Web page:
Abuja – A lot is at stake should there be full bilateral break-up between Nigeria and Indonesia.
The ongoing diplomatic spat between Indonesia and Nigeria may cost the two trading partners about $4.145bn economic and trade losses, if it led to a break-up of bilateral relations.
Checks indicate that trade between Nigeria and Indonesia has been on the upward swing with the balance in favour of the former by more than $500m.
Experts say Nigeria could lose its $500m trade advantage if the issues surrounding the attack on a Nigerian diplomat in Jakarta were not resolved amicably.
Bilateral relations between the two nations started in 1965 when Indonesia opened its first diplomatic mission in Sub-Saharan Africa in Lagos.
Nigeria reciprocated in 1976 by opening a diplomatic mission in Jakarta.
Since then the two countries have enjoyed fruitful diplomatic and economic relations which may be eroded by a full-blown diplomatic spat over the assault on a Nigerian diplomat, Abdulrahman Ibrahim, by immigration officials in Jakarta on August 7, 2021.
A trending video had shown the Indonesian officials almost strangulating Ibrahim inside a moving car.
The incident drew outrage from the Federal Government which summoned the Indonesian ambassador to Nigeria, Dr Usra Harahap, on Monday.
But Harahap insisted that the incident was triggered by Ibrahim’s refusal to identify himself when accosted by the immigration officers, adding that he also injured one of the men during a scuffle.
However, there are concerns over the economic implication of a diplomatic spat between the two countries.
Nigeria is Indonesia’s second-largest trade partner in Africa after South Africa and its export value from January to November 2018 was $378b, amounting to 11 per cent growth.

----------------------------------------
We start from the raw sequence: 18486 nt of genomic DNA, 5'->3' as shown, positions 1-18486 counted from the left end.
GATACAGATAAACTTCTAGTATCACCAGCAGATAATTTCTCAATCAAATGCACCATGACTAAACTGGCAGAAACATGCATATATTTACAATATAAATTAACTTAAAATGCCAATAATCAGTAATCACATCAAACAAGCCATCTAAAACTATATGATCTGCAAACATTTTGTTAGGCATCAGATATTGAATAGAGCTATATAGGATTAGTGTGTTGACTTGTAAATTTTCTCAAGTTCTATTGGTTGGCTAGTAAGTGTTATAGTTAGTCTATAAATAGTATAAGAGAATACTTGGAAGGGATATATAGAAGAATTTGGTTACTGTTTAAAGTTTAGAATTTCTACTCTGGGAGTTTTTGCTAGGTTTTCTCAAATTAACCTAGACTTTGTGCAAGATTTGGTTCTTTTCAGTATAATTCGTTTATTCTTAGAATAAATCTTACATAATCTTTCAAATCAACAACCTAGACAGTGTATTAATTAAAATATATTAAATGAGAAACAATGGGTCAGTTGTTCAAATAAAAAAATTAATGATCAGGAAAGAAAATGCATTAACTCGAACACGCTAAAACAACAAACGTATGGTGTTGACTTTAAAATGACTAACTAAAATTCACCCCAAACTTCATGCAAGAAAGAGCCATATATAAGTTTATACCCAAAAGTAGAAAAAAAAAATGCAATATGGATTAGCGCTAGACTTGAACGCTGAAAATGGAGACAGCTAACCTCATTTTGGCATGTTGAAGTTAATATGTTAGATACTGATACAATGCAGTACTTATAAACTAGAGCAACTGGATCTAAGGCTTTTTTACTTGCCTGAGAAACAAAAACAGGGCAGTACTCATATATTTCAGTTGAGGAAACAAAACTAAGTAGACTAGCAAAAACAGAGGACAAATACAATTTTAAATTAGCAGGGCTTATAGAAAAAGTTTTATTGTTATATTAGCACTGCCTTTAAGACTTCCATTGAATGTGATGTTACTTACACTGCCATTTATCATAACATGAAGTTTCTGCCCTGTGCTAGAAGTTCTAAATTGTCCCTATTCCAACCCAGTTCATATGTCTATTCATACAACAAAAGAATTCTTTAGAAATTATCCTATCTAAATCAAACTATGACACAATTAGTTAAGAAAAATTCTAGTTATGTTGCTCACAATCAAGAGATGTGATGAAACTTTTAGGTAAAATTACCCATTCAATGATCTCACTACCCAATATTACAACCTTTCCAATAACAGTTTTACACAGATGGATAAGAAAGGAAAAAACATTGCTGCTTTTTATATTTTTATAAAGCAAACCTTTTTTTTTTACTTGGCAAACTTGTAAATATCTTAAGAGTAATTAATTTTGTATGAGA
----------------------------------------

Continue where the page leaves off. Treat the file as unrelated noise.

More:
In 2018, Nigeria’s import growth to Indonesia was 17 per cent, while Indonesia importation growth to Nigeria for oil products was 103 per cent and 125 per cent for non-oil products.
Citing data from United Nations Comtrade database, tradingeconomics.com said Indonesian imports from Nigeria include mineral fuel, oil distillation valued at $780.58m in 2020; cocoa and cocoa preparations ($46.80m); aluminium ($1.77m); coffee, tea, mate and spices ($612,012); oil seed, oleagic fruits, grain, seed, fruits ($254,065).
Others are raw hides and skins and leather valued at ($162,035), ores slag and ash ($91,093), organic chemicals, paper and paperboard, articles of pulp valued at over $100,000.
Indonesia, described as the 16th most prosperous country in the world bought goods estimated at $830.73m from Nigeria in 2020, according to data from United Nations Comtrade.
Nigeria’s imports from Indonesia in 2019 was valued at $450.46m.
The imports include paper and paperboard, articles of pulp animal valued at $99.45m; iron or steel ($90.50m); machinery, nuclear reactors, boilers ($54.84m); miscellaneous edible preparations ($39.61m); animal, vegetable fats and oils, cleavage products ($28.96m).
Others are essential oils, perfumes, cosmetics, toiletries $28.40m); organic chemicals ($19.51m); plastics ($11.73m), electrical electronic equipment ($11.27m) and pharmaceutical products, $8.29m, and others.
But commenting on the situation on Friday, a former Central Bank Deputy Governor, Dr Obadiah Mailafia, said the diplomatic crisis should not be escalated if Indonesia sanctioned the officials who attacked the Nigerian diplomat and also apologised to the Federal Government.
He said, “Nigeria should demand full compensation for what this gentleman has suffered. There should be a proper apology and we should expressly be told what punishment is being meted out to those immigration officers. We also need to establish that these people were acting on their own and that it was not an official policy of the government of Indonesia.
“Having said that, I don’t think we should escalate it if the government of Indonesia is ready to meet our demands. But our ambassador should not go back until they have met our demands and with a full apology to Nigeria and the diplomatic official who was nearly killed.”
The Development Economist observed that a dispute with Indonesia would not affect Nigeria’s trade position right now.
A professor of political economy and management expert, Pat Utomi, said the issue may not escalate to the level where both nations would break off bilateral relations.
“There is not much trade between the two nations but I don’t think it would get to the level where there would be any significant economic damage to the Nigerian economy,” he noted.